Acclaimed director and screenwriter Sofia Coppola has a new film entitled Somewhere that features Stephen Dorff and Elle Fanning as an unlikely father-daughter duo. Some of the story can be pulled from Coppola’s own upbringing alongside her famous father Francis Ford. But even though her childhood was one of the film’s many influences, this is a modernized tale of excess set against the backdrop of LA. When we spoke to the director about her experience making the film she had nothing but positive things to say about the cast and crew. She also discussed her visual and music choices and whether or not Somewhere falls in line with a certain theme that happens to appear in all her films.

Check out the interview…

When did you know that you wanted to be a filmmaker?

Sofia Coppola: I was going to art school and trying different things. I was interested in a lot of, mostly visual arts. I didn’t know what I wanted to do and then I made a short film and felt like it was a combination of all these interests of mine with design and photography and music. But it was really when I read the book The Virgin Suicides that made me wanna make a movie. I heard they were making a movie and I loved the book so much and had such an idea of how I thought they should make the movie. I just started working on a script and thinking it’d be interesting to learn how to adapt a book into a script. Then I got so into it that I finished the script and started pursuing the producers to consider me and to let me do the movie. It was really the wanting to protect this book that I loved.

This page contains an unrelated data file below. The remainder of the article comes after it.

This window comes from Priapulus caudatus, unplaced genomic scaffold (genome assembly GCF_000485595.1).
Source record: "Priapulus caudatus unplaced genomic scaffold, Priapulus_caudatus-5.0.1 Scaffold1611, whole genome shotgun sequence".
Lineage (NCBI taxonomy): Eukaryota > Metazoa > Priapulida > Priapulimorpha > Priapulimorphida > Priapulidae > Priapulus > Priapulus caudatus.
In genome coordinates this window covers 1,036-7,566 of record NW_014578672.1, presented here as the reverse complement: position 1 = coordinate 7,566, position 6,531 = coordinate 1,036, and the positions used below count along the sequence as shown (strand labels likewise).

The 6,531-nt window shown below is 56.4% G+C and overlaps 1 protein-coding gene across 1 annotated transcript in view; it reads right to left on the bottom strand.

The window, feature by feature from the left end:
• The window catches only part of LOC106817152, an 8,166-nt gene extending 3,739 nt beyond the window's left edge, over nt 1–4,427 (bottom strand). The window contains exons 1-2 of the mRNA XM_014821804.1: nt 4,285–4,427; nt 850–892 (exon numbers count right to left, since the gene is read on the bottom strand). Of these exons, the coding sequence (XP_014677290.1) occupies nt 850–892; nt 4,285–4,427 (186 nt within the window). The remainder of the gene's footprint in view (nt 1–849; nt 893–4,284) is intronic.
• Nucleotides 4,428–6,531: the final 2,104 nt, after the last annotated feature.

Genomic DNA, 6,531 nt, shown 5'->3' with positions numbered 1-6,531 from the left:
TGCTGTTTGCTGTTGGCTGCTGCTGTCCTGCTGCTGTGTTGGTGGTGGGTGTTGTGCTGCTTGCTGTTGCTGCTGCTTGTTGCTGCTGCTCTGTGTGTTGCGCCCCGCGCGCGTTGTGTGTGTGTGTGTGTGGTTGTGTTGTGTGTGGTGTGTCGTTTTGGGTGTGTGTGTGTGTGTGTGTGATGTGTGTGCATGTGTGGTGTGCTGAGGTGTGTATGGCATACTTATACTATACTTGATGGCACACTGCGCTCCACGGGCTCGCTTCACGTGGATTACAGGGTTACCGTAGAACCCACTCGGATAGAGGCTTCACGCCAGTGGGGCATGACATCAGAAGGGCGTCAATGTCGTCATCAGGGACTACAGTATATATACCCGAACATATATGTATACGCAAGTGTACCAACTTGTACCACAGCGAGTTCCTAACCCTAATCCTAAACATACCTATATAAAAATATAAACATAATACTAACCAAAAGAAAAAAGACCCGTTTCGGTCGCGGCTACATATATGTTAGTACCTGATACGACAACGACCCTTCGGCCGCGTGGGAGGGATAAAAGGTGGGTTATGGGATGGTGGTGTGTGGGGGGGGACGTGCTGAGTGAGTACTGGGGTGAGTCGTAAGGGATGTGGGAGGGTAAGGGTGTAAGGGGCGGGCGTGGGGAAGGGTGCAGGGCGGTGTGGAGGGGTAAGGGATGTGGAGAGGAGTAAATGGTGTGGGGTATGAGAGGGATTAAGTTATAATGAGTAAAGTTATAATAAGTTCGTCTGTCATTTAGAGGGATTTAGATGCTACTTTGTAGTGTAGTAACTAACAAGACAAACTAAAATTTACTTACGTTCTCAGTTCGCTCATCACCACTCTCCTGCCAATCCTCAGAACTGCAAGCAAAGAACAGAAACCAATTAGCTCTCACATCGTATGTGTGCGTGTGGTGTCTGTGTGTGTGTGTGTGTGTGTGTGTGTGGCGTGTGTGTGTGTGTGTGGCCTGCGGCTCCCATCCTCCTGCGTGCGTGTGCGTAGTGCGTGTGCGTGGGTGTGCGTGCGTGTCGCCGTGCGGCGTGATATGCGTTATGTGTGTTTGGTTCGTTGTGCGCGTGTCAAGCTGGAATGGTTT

Was there any hesitation to direct because of your dad?

SC: Maybe sub-consciously that’s why it took me longer to figure out what I wanted to do. But I was just, you know, as a creative person you’re driven to see what you have in your mind. It kind of nags at you. I think that’s what compels you, and you try to weed out all the doubts and things that can stop you.

How did you come up with the premise for Somewhere?

SC: I started with this character and wanted to do a portrait of this guy in this moment in his life. I think it’s about points in your life when you have to look at yourself and decide what kind of person you’re going to be. Which I feel like everyone has to look at sometimes. Also, I had just had my first daughter. And I was thinking about how having a kid changes your priorities and perspective. It’s also about a father-daughter relationship.